The best way to avoid downtime from an incident is to fix it before it happens.
That requires predictive maintenance. Here are 2 approaches that work for me:
1. Monitoring brownout
Things usually brown out before they black out, so that's when you want to see what's going on.
At AWS, my engineers used to count device errors on all our devices and then:
- correlate the number in a given period with a subsequent device failure, or
- see when device latency started to exceed some normal range.
Then we’d proactively shift away from those bad resources during a maintenance window rather than having a fail when it's under load.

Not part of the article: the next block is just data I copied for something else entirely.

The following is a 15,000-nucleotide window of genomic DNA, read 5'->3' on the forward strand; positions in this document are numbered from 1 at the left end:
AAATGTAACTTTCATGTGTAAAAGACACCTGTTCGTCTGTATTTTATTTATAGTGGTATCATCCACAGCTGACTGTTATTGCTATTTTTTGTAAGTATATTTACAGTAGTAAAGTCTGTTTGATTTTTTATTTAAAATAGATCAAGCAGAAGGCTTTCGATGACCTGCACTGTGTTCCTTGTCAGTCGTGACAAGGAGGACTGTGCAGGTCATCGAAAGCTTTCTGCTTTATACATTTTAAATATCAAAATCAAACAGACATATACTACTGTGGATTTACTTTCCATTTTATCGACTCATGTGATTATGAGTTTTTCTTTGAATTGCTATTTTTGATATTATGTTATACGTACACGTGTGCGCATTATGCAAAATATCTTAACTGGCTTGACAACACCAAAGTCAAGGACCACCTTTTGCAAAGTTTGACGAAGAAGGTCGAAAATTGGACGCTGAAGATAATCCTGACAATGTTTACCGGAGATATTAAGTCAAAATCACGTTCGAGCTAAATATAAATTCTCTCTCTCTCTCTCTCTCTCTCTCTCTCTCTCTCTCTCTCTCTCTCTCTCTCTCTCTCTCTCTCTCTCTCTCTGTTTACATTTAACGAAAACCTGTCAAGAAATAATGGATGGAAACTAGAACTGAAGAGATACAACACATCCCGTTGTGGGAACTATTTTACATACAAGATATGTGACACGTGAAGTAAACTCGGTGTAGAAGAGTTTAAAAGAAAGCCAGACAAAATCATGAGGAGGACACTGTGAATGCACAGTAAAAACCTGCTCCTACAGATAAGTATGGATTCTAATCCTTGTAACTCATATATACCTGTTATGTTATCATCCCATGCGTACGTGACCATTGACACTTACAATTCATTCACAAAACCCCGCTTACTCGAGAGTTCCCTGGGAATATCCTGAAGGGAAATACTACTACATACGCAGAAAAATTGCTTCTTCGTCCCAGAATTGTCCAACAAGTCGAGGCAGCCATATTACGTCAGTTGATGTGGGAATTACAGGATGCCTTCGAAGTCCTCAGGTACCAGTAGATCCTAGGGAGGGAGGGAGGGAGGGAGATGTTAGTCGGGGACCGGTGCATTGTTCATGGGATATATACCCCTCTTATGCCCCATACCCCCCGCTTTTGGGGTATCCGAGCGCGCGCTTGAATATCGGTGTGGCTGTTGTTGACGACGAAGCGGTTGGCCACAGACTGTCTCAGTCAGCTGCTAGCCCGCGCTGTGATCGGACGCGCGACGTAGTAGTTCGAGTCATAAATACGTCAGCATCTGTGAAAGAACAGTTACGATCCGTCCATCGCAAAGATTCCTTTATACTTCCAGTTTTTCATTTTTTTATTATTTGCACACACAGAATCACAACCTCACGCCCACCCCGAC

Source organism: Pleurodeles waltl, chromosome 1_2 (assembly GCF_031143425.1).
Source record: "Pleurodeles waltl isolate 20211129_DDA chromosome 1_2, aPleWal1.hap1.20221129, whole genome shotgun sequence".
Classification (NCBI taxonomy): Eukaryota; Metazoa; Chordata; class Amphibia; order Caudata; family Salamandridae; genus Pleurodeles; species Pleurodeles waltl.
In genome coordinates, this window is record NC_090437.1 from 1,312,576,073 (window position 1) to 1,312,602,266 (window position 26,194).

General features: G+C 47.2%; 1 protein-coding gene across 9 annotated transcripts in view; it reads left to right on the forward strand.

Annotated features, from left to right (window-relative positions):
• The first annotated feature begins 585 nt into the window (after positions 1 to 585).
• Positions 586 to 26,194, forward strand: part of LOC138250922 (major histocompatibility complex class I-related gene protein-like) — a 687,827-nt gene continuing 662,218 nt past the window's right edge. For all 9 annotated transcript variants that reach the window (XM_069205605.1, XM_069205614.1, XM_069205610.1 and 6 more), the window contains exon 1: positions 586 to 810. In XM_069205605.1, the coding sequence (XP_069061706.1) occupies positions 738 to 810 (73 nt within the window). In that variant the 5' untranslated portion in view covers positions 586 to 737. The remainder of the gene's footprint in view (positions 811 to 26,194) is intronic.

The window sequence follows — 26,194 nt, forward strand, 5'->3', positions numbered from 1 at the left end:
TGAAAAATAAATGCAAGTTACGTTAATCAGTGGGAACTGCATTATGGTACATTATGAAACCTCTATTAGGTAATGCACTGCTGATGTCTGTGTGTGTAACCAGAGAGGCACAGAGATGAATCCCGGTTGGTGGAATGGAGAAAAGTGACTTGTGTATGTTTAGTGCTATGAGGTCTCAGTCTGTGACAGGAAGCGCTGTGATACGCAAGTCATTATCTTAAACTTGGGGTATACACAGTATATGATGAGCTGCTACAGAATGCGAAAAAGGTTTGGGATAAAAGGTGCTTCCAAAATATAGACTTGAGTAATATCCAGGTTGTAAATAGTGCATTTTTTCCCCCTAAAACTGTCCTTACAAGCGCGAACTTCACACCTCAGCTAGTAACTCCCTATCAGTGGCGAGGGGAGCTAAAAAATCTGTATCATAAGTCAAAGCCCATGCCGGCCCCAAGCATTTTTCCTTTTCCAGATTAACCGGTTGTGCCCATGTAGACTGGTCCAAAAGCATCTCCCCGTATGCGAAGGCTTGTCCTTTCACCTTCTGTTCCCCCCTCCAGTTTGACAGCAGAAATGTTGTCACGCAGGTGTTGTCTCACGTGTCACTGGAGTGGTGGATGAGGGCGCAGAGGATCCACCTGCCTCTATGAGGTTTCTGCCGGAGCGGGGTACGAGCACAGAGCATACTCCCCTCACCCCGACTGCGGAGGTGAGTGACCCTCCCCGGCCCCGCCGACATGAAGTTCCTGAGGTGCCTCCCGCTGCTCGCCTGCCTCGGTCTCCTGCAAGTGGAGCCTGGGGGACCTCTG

We now use this process at Shoreline.
2. Performing control actions
Here, we adapt the feedback control theory from industrial systems.
The basic concept is that you have the desired state, the observed state, and the error between the two.
Your goal is to create a control action loop that reduces the observed and desired state gap.
The more frequently you sample, the smaller the control action needs to be.
Let’s understand this with an example:When I started driving, I’d swerve the steering wheel.
But now, I don’t need to do that as I keep making little adjustments without even paying much attention.
At Shoreline, we keep running these control loops.
Every second, we scrape 1,000s of metrics, compare them against 1000s of alarm conditions, and take little control actions to make things a little bit better.
This helps keep the systems our customers manage using Shoreline running smoothly.
That’s how we reduce the downtime by fixing the incidents before they happen.